In a sense, fiction has to be more believable than real life, at least to a reader. And willing suspension of disbelief is only achieved through the exercise of disciplined craft. Rob Parnell shows how, by mining your own world-view, you may use fiction as a vehicle for self-expression and entertainment without compromising your values or your duty to seek the truth.

Story is not just about making things up, in other words, it's about being master of your own destiny.

Within the pages of this book, the age old question 'where do ideas come from' is answered. Rob details how to have an endless supply of ideas and how to turn each into a helpful resource for your regular storytelling practice. He examines the various types of characters, their eight key agendas, his classic plot templates and how a fiction writer uses action, agenda and 'show don't tell' to inform and entertain reader with stories they can't put down.

When it comes to writing stories, once you have a good grasp of your characters and their agendas, you can then move on to creating a great plot for your novel, short story, screenplay, play, or even a piece of flash/fan fiction.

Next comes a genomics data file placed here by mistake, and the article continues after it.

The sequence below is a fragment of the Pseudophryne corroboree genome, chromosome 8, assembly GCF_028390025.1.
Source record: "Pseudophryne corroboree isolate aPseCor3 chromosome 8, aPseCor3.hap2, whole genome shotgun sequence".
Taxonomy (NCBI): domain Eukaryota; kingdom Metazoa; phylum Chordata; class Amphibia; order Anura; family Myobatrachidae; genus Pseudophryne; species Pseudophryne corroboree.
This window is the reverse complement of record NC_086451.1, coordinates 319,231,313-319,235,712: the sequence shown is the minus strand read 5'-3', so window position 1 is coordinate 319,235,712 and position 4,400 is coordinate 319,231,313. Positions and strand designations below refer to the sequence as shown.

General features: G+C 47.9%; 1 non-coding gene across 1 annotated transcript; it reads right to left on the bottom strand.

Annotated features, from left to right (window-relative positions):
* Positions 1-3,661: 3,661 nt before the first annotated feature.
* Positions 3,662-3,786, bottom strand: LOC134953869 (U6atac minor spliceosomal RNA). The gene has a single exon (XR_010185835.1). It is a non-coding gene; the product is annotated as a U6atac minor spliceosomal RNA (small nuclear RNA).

Plotting is fundamental to any story. It can make or break the impact of your writing - and your career. But a plot is not merely a sequence of events and emotional story-beats. In order to be truly effective and commercial, a plot must be a profound synthesis of theme, premise, the author's value system and literary skill that complements and enhances the reader's world-view. Rob Parnell explains, in simple language, how this miracle is achieved, and how you can create stories that will resonate with depth and meaning.

In this book you'll find hundreds of ways to explore and develop ideas and plots, invent effective characters with purpose and create stories that will genuinely affect your readers - and thereby go a long way to ensure your success as a full time author or screenwriter. 
Rob Parnell

MY CURRENT AMAZON KINDLE BESTSELLERS:



Thursday, August 14, 2014

An Easy Template for Nonfiction - Short & Long

Dear Fellow Writer,

This week I've been busy finishing off a new book about inventing characters and plotting fiction. It's a fairly large work for me - I wanted to cover all the bases.

Elements of Story: Character, Agenda & Plot, should be ready for release next Friday.

Look out for it in an inbox near you!


Click HERE to discover my other Amazon books
Keep writing!

Rob@easywaytowrite.com


An Easy Template for Nonfiction

Easy Template for Nonfiction